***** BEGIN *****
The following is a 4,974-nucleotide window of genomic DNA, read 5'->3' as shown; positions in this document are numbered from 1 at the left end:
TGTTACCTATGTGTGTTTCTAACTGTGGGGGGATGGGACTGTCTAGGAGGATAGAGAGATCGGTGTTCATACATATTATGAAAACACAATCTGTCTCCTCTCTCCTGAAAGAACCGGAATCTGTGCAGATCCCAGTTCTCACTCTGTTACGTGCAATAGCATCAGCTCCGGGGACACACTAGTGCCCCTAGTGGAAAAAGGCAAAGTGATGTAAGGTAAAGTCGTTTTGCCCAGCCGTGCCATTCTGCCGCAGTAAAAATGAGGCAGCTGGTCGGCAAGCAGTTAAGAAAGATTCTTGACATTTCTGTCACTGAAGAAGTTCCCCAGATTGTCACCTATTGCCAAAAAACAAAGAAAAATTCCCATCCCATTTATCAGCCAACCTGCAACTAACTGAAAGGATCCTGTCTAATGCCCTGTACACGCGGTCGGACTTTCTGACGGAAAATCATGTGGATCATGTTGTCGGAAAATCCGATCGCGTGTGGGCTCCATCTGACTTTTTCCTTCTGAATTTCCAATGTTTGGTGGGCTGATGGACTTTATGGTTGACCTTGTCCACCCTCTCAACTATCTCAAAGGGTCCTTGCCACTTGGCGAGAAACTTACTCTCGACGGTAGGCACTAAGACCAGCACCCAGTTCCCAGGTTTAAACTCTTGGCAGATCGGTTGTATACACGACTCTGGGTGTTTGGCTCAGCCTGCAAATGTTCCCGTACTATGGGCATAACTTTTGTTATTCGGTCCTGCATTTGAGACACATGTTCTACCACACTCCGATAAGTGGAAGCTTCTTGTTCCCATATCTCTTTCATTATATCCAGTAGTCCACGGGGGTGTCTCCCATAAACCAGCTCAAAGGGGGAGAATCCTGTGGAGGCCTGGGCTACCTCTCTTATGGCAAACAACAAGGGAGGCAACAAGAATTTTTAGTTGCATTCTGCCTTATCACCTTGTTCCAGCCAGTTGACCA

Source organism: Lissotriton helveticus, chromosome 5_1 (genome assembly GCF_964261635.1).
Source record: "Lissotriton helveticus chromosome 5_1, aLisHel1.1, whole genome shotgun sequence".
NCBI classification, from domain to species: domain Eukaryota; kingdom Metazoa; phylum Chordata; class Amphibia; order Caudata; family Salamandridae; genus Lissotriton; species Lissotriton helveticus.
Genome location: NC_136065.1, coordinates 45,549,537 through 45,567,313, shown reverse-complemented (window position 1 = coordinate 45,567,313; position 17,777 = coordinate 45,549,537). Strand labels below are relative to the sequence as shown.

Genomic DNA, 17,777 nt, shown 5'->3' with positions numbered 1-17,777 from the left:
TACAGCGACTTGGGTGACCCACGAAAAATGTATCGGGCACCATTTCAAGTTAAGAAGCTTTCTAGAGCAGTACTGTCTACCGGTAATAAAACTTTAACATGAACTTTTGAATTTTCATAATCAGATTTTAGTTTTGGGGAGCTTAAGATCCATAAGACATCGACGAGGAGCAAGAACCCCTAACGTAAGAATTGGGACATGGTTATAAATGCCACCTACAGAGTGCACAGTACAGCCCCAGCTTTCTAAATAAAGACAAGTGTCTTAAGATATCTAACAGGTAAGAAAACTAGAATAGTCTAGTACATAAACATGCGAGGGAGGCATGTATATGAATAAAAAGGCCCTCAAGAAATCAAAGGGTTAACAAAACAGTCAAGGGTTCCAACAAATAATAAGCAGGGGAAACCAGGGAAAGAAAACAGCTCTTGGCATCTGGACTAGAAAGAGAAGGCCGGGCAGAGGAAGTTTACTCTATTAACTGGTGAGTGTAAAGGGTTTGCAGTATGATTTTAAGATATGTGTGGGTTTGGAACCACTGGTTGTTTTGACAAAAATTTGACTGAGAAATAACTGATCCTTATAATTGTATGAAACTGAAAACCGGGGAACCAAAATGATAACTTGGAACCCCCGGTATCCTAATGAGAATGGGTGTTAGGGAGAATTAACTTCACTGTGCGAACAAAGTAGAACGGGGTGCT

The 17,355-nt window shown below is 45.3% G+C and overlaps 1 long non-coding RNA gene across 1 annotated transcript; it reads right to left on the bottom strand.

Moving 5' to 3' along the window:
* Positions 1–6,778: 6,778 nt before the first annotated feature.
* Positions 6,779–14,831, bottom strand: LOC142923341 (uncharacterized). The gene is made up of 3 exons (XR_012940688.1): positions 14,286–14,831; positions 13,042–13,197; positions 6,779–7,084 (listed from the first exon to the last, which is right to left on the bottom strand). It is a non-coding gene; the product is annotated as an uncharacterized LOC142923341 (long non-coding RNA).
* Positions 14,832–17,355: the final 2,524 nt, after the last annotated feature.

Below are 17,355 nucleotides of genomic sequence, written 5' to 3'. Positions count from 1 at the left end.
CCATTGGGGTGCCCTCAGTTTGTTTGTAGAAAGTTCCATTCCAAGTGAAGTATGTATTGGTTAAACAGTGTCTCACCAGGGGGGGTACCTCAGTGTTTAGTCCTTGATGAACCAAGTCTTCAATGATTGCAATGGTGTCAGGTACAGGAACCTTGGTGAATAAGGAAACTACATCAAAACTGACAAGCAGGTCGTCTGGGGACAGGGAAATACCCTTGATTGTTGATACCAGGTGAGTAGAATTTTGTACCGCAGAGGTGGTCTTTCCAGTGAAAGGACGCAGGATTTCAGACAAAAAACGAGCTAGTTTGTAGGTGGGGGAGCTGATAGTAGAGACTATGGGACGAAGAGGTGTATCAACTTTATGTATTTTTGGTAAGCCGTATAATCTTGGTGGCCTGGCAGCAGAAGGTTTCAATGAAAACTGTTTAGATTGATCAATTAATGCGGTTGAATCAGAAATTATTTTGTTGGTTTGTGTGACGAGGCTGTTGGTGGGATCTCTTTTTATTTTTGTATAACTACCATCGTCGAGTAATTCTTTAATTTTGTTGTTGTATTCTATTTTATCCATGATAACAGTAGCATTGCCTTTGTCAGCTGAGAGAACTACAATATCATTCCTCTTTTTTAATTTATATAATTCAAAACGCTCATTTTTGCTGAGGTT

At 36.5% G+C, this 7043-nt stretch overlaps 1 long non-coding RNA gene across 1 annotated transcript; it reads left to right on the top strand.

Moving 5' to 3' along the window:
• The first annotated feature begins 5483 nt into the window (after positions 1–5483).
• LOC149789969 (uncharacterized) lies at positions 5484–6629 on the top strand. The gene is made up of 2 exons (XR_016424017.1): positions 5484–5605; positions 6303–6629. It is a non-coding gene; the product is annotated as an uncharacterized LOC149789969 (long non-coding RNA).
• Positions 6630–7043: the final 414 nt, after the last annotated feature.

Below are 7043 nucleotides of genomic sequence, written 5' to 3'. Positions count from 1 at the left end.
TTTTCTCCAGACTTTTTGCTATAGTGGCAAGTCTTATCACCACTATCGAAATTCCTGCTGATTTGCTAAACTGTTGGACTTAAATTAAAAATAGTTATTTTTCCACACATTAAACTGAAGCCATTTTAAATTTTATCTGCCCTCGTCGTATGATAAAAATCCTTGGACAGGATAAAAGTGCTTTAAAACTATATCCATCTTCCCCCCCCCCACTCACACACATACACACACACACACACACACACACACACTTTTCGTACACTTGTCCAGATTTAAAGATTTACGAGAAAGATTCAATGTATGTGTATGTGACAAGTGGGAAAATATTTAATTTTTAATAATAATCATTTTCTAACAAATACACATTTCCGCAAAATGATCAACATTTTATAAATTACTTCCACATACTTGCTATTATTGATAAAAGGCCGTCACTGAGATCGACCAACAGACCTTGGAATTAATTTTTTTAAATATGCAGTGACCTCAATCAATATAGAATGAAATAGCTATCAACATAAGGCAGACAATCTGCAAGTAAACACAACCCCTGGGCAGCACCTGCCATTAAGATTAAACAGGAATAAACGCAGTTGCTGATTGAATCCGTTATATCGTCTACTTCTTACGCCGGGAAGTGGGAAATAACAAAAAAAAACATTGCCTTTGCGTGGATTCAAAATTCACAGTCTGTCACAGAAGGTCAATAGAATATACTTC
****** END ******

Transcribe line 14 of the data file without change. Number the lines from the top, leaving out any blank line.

Below are 17,355 nucleotides of genomic sequence, written 5' to 3'. Positions count from 1 at the left end.